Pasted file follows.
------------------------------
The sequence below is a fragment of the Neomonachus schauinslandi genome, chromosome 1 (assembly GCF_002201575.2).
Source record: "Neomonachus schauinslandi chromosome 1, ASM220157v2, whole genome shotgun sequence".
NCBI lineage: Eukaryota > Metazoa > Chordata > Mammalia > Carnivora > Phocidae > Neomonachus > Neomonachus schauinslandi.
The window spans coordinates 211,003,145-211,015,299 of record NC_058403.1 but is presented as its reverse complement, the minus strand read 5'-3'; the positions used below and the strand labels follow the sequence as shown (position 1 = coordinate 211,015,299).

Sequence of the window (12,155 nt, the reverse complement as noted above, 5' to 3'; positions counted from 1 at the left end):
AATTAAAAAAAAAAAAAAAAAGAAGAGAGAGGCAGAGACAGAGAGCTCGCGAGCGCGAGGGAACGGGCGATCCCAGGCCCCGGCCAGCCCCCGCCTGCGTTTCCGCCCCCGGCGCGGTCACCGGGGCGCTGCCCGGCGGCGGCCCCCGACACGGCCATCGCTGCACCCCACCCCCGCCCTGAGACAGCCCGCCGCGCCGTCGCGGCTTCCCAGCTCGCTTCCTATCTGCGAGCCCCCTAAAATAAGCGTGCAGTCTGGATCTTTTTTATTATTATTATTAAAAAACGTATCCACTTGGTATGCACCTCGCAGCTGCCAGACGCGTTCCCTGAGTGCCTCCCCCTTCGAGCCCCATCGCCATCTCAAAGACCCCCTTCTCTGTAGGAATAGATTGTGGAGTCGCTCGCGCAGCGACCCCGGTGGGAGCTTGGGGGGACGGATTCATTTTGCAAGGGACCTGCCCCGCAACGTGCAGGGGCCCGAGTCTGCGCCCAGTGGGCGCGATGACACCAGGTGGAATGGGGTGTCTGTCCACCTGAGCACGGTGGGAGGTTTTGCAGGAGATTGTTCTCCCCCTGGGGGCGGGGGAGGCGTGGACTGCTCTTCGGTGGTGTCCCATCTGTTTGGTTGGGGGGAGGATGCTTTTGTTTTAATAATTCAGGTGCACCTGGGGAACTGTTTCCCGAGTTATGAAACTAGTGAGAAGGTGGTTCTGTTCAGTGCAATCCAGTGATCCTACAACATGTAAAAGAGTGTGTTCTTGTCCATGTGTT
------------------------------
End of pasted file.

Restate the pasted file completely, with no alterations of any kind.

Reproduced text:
The sequence below is a fragment of the Neomonachus schauinslandi genome, chromosome 1 (assembly GCF_002201575.2).
Source record: "Neomonachus schauinslandi chromosome 1, ASM220157v2, whole genome shotgun sequence".
NCBI lineage: Eukaryota > Metazoa > Chordata > Mammalia > Carnivora > Phocidae > Neomonachus > Neomonachus schauinslandi.
The window spans coordinates 211,003,145-211,015,299 of record NC_058403.1 but is presented as its reverse complement, the minus strand read 5'-3'; the positions used below and the strand labels follow the sequence as shown (position 1 = coordinate 211,015,299).

Sequence of the window (12,155 nt, the reverse complement as noted above, 5' to 3'; positions counted from 1 at the left end):
AATTAAAAAAAAAAAAAAAAAGAAGAGAGAGGCAGAGACAGAGAGCTCGCGAGCGCGAGGGAACGGGCGATCCCAGGCCCCGGCCAGCCCCCGCCTGCGTTTCCGCCCCCGGCGCGGTCACCGGGGCGCTGCCCGGCGGCGGCCCCCGACACGGCCATCGCTGCACCCCACCCCCGCCCTGAGACAGCCCGCCGCGCCGTCGCGGCTTCCCAGCTCGCTTCCTATCTGCGAGCCCCCTAAAATAAGCGTGCAGTCTGGATCTTTTTTATTATTATTATTAAAAAACGTATCCACTTGGTATGCACCTCGCAGCTGCCAGACGCGTTCCCTGAGTGCCTCCCCCTTCGAGCCCCATCGCCATCTCAAAGACCCCCTTCTCTGTAGGAATAGATTGTGGAGTCGCTCGCGCAGCGACCCCGGTGGGAGCTTGGGGGGACGGATTCATTTTGCAAGGGACCTGCCCCGCAACGTGCAGGGGCCCGAGTCTGCGCCCAGTGGGCGCGATGACACCAGGTGGAATGGGGTGTCTGTCCACCTGAGCACGGTGGGAGGTTTTGCAGGAGATTGTTCTCCCCCTGGGGGCGGGGGAGGCGTGGACTGCTCTTCGGTGGTGTCCCATCTGTTTGGTTGGGGGGAGGATGCTTTTGTTTTAATAATTCAGGTGCACCTGGGGAACTGTTTCCCGAGTTATGAAACTAGTGAGAAGGTGGTTCTGTTCAGTGCAATCCAGTGATCCTACAACATGTAAAAGAGTGTGTTCTTGTCCATGTGTT